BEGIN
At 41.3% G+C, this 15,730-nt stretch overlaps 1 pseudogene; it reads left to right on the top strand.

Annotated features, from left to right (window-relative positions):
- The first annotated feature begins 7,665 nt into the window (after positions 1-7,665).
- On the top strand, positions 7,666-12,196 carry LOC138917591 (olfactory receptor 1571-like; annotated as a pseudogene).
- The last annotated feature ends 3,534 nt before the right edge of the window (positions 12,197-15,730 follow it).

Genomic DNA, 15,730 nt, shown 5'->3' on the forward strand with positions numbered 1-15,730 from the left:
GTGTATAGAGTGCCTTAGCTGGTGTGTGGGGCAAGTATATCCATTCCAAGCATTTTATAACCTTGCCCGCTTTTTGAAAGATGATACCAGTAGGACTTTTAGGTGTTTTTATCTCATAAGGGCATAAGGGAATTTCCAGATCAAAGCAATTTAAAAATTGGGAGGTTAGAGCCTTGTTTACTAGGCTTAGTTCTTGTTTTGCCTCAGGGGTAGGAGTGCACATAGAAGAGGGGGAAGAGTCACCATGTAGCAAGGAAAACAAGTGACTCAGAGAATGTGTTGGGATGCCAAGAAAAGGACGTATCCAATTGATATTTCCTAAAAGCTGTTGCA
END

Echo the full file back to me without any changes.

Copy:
At 41.3% G+C, this 15,730-nt stretch overlaps 1 pseudogene; it reads left to right on the top strand.

Annotated features, from left to right (window-relative positions):
- The first annotated feature begins 7,665 nt into the window (after positions 1-7,665).
- On the top strand, positions 7,666-12,196 carry LOC138917591 (olfactory receptor 1571-like; annotated as a pseudogene).
- The last annotated feature ends 3,534 nt before the right edge of the window (positions 12,197-15,730 follow it).

Genomic DNA, 15,730 nt, shown 5'->3' on the forward strand with positions numbered 1-15,730 from the left:
GTGTATAGAGTGCCTTAGCTGGTGTGTGGGGCAAGTATATCCATTCCAAGCATTTTATAACCTTGCCCGCTTTTTGAAAGATGATACCAGTAGGACTTTTAGGTGTTTTTATCTCATAAGGGCATAAGGGAATTTCCAGATCAAAGCAATTTAAAAATTGGGAGGTTAGAGCCTTGTTTACTAGGCTTAGTTCTTGTTTTGCCTCAGGGGTAGGAGTGCACATAGAAGAGGGGGAAGAGTCACCATGTAGCAAGGAAAACAAGTGACTCAGAGAATGTGTTGGGATGCCAAGAAAAGGACGTATCCAATTGATATTTCCTAAAAGCTGTTGCA